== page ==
The archives then states that he emigrates to United States from Australia in 1925, and then emigrates to Canada in 1927, but he yet again applies for American Citizenship in 1931, and are later settled down in California, and he dies at an age of 93, and he is buried at the Hanford Cemetery, Kings County, California.
Imagine what an experience, to travel around the world in these times, performing in The Great War, be mentioned by Gen. Haig in a specific Despatch, and the awarded The Military Cross.
To read about this is one of the reasons that I am so interested in to follow up individuals with connection to Sweden that has participated in The Great War, even if this person didnt fell at the Western Front.
Smålanders on the Battlefield during the First World War, on the Western Front. Did their paths cross during the war?
We will never know, but what I know right now is that Lieutenant Willy Höglund belonging to Småland’s Hussars, fought with German Royal Infantry Rgt No 347 during 1917-1918 in the area around Roisel in France. Willy dies from his shrapnel wounds July 1, 1918, after have been wounded 16th of June same year. Willy is buried in the Montcornet region, France
Corporal Otto Mauritz Wilhelm Armfelt, born in Hunnerstad, Höreda parish, Eksjö, Sweden, served at the same regiment, Smålands Husarregemente (Småland’s Hussars) in 1916, and went to Canada in 1917, and then served in France with 2nd Canadian Mounted Rifles and tragically fell 5 days before the armistice on 6 November 1918, together with his comrade Olof Lundmark from Lögdeå, Nordmaling, Sweden.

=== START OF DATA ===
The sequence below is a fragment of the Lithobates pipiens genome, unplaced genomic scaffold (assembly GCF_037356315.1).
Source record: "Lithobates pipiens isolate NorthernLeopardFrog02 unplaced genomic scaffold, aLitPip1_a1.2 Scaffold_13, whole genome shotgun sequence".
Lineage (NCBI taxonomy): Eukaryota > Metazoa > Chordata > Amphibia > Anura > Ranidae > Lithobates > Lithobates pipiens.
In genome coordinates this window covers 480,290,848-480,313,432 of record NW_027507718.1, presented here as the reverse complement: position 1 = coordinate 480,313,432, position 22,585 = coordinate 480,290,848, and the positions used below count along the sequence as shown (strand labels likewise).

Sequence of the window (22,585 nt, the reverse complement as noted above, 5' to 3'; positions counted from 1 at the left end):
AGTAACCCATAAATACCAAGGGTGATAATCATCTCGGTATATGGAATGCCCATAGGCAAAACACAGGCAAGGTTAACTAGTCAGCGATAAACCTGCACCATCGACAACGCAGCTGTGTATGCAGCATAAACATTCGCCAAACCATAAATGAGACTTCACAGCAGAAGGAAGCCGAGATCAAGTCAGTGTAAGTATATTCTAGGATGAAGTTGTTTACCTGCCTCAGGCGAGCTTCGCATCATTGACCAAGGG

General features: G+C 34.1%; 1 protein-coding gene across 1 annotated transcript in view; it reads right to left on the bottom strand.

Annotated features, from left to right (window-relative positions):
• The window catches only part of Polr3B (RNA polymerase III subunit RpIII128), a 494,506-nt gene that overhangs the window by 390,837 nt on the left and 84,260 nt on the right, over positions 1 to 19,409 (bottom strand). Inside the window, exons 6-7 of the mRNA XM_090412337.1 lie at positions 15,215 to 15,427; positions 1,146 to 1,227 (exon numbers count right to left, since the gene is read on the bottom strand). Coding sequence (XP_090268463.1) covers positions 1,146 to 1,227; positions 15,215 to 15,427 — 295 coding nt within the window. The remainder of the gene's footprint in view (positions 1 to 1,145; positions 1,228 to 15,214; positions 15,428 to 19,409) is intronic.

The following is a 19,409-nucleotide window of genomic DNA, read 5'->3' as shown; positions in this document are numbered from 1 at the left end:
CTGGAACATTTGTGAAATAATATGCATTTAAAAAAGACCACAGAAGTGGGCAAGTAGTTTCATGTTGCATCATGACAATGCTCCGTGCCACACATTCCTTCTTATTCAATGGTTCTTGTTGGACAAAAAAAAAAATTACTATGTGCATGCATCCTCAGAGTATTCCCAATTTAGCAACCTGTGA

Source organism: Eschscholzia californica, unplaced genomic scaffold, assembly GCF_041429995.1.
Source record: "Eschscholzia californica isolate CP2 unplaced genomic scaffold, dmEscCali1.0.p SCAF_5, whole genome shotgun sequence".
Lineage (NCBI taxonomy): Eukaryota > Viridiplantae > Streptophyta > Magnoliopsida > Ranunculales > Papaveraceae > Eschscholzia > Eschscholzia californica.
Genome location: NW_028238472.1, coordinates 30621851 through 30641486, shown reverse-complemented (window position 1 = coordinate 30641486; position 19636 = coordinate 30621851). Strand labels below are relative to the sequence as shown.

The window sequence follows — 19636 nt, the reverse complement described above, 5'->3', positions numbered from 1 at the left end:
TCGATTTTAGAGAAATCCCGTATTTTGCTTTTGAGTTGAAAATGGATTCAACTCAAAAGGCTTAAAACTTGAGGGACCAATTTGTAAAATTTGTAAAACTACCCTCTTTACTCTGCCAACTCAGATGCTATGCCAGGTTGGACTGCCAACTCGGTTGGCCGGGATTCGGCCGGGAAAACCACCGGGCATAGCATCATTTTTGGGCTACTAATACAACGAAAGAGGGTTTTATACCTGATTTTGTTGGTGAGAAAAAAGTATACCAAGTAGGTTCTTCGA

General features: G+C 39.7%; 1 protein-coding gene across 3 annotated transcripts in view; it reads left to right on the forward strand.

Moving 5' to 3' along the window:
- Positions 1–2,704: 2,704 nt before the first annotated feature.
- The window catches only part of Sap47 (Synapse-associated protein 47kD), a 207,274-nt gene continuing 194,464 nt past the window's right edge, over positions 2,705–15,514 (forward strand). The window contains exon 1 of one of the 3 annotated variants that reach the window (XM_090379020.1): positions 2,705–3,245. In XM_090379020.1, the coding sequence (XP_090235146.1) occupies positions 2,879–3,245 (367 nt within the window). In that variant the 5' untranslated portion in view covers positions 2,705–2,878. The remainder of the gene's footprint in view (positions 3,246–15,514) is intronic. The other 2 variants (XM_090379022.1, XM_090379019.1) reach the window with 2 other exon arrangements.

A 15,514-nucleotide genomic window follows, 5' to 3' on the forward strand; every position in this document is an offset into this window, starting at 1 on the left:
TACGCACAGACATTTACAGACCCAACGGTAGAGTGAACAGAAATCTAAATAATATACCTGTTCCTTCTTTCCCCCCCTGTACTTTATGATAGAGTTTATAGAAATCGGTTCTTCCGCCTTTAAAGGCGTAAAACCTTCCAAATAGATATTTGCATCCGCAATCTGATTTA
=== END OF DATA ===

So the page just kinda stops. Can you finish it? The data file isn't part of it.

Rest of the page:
On the battlefield, not far from the area where Willy Höglund falls, William Lovegrove Champernowne, born in Nässjö, Småland, Sweden, also fights for the 2nd Australian Infantry Battalion, but he is killed in action later than Höglund, on 18 September 1918.
Three “Smålanders” with completely different fates in completely different armies, dedicate their lives to their units, in the First World War, and fall on the Western Front. I honor them through this post, and attach some pictures, excerpts from church books and from my own compilations. May they rest in peace.
Right now you can follow my Google Project page through the main menu “Virtual Tour” in order to see the location of the soldiers I have in my database. You can see the location where they are assumed to have fallen, when that position is known, and where they are buried or commemorated.
In addition to this I have now started up another project, where I will put those Swedes who fought for the American Expeditionary Forces, AEF, in WW1 at the Western Front.
I will put up a link to that project when the database is more developed and put the link under “Virtual Tour” in the main menu. Stay tuned.
The research that I do is mostly about those Swedes who fought for the Commonwealth in one or another way. One reason is that the databases and archives with facts about these are quite rich, and it is easy to connect the information to the Swedish databases and the Swedish archives. That makes this job quite interesting and quite easy.
But now and then I cant stop thinking about those Swedes who fought on the other side at the Western Front. At the German side.
I do this by looking at the normal archives, and I want to find those who fought and fell at the Western Front, not only those who participated. But that turns out to be a much harder task.
I know from earlier, that it is hard to search for information in The databases at Volksbund. I just want to try to find a method in how to start my search. I know that great parts of the German archives sadly were destroyed in the Second World War.
I started at Ancestry archives, and reached some information, and then tried to find out their faith in the list of the German Casualties, and then tried to find out if they fell, or became injured and made their way back to Germany again.
I tried to find where in Sweden they were born, and I made some connections. Here are some info that I found.
But when it comes to my aim in my project, to find the Swedish born individuals and connect them to the units they fought for, and where they fell at the Western Front, I feel now that it will be quite hard to do this when it comes to the German soldiers.